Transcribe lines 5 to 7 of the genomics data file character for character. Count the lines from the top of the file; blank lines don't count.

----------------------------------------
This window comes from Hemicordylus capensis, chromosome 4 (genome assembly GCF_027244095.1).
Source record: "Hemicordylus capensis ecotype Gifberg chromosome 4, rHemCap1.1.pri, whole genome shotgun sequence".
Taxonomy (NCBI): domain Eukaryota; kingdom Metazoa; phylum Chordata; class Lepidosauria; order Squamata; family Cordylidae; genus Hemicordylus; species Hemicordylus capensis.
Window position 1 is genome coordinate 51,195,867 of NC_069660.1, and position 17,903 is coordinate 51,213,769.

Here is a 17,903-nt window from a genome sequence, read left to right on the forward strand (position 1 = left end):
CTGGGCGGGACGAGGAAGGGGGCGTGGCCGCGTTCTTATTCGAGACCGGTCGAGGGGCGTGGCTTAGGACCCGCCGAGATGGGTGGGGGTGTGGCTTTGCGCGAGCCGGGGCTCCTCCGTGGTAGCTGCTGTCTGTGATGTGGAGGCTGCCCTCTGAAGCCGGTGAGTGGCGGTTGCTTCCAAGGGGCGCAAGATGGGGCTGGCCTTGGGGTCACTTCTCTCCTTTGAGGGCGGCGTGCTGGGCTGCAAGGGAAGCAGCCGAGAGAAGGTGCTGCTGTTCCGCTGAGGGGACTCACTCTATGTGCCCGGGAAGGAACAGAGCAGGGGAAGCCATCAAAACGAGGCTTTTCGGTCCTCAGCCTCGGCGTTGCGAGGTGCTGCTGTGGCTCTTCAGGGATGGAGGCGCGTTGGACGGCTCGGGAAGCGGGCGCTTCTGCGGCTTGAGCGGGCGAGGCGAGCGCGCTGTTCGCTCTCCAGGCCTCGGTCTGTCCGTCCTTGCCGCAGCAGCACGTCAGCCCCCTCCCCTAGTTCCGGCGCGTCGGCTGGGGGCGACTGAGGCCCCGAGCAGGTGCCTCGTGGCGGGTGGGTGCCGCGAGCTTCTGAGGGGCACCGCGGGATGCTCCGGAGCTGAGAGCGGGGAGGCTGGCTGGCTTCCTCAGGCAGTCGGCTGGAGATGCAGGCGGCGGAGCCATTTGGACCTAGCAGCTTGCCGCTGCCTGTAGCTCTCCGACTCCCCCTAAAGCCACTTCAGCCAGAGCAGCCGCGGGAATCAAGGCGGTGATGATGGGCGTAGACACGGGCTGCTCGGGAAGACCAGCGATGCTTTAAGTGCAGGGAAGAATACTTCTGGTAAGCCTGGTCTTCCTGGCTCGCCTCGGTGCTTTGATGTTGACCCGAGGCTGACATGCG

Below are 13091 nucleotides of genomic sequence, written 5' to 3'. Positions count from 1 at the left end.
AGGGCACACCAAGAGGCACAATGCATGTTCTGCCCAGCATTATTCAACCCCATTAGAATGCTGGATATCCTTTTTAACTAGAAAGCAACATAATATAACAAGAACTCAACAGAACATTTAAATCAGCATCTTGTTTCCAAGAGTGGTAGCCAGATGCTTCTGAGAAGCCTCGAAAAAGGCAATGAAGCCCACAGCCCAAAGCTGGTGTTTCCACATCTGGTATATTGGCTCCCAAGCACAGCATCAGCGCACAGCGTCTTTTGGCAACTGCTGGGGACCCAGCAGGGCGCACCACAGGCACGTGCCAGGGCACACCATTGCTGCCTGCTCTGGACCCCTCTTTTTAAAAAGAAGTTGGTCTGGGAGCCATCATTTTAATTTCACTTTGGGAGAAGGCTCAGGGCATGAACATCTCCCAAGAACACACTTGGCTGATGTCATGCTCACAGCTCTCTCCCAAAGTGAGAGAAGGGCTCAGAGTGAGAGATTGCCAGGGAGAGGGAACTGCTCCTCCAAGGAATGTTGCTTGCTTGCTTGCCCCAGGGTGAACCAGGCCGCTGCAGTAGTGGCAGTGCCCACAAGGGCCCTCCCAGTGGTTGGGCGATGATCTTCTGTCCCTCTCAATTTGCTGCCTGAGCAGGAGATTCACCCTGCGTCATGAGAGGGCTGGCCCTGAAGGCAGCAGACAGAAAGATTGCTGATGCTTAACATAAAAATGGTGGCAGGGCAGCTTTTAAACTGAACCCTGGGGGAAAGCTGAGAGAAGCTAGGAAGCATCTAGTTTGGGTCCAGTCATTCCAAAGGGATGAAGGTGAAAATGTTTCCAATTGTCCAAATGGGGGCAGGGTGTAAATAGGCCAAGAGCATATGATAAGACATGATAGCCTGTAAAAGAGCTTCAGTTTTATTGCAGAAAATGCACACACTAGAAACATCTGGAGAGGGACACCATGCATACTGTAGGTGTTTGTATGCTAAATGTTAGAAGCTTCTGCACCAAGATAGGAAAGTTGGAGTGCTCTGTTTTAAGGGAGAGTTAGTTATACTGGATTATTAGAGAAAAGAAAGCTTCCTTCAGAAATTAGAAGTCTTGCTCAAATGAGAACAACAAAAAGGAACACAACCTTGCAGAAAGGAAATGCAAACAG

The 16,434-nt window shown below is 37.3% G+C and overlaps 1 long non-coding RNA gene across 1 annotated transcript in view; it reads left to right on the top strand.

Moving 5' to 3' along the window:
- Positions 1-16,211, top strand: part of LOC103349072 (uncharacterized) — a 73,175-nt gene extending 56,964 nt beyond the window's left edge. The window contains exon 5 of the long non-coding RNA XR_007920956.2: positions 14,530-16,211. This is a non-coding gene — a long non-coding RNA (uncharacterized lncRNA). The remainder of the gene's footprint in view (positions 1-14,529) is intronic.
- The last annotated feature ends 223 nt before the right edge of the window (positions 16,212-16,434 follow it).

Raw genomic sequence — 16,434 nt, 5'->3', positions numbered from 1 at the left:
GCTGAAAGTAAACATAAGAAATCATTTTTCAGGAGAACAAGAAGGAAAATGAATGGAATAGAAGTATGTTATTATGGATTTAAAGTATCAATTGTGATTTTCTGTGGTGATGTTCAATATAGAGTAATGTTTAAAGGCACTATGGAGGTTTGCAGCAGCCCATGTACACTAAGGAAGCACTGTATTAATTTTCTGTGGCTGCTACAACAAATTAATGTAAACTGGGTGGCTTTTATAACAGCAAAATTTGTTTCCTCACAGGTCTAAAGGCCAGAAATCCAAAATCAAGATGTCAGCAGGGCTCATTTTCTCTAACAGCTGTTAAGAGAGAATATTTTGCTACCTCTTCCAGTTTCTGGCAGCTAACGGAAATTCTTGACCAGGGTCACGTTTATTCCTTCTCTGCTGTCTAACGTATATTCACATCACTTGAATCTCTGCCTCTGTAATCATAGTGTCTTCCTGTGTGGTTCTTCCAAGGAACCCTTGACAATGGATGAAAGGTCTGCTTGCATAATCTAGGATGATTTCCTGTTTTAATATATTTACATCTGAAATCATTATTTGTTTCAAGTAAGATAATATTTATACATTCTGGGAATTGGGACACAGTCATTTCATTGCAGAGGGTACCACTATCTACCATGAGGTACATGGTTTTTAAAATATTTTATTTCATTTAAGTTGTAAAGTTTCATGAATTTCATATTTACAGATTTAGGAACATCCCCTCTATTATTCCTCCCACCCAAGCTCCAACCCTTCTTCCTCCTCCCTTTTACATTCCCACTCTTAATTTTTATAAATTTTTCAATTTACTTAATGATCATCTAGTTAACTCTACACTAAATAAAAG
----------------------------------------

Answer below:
Here is a 17,903-nt window from a genome sequence, read left to right on the forward strand (position 1 = left end):
CTGGGCGGGACGAGGAAGGGGGCGTGGCCGCGTTCTTATTCGAGACCGGTCGAGGGGCGTGGCTTAGGACCCGCCGAGATGGGTGGGGGTGTGGCTTTGCGCGAGCCGGGGCTCCTCCGTGGTAGCTGCTGTCTGTGATGTGGAGGCTGCCCTCTGAAGCCGGTGAGTGGCGGTTGCTTCCAAGGGGCGCAAGATGGGGCTGGCCTTGGGGTCACTTCTCTCCTTTGAGGGCGGCGTGCTGGGCTGCAAGGGAAGCAGCCGAGAGAAGGTGCTGCTGTTCCGCTGAGGGGACTCACTCTATGTGCCCGGGAAGGAACAGAGCAGGGGAAGCCATCAAAACGAGGCTTTTCGGTCCTCAGCCTCGGCGTTGCGAGGTGCTGCTGTGGCTCTTCAGGGATGGAGGCGCGTTGGACGGCTCGGGAAGCGGGCGCTTCTGCGGCTTGAGCGGGCGAGGCGAGCGCGCTGTTCGCTCTCCAGGCCTCGGTCTGTCCGTCCTTGCCGCAGCAGCACGTCAGCCCCCTCCCCTAGTTCCGGCGCGTCGGCTGGGGGCGACTGAGGCCCCGAGCAGGTGCCTCGTGGCGGGTGGGTGCCGCGAGCTTCTGAGGGGCACCGCGGGATGCTCCGGAGCTGAGAGCGGGGAGGCTGGCTGGCTTCCTCAGGCAGTCGGCTGGAGATGCAGGCGGCGGAGCCATTTGGACCTAGCAGCTTGCCGCTGCCTGTAGCTCTCCGACTCCCCCTAAAGCCACTTCAGCCAGAGCAGCCGCGGGAATCAAGGCGGTGATGATGGGCGTAGACACGGGCTGCTCGGGAAGACCAGCGATGCTTTAAGTGCAGGGAAGAATACTTCTGGTAAGCCTGGTCTTCCTGGCTCGCCTCGGTGCTTTGATGTTGACCCGAGGCTGACATGCG

Below are 13091 nucleotides of genomic sequence, written 5' to 3'. Positions count from 1 at the left end.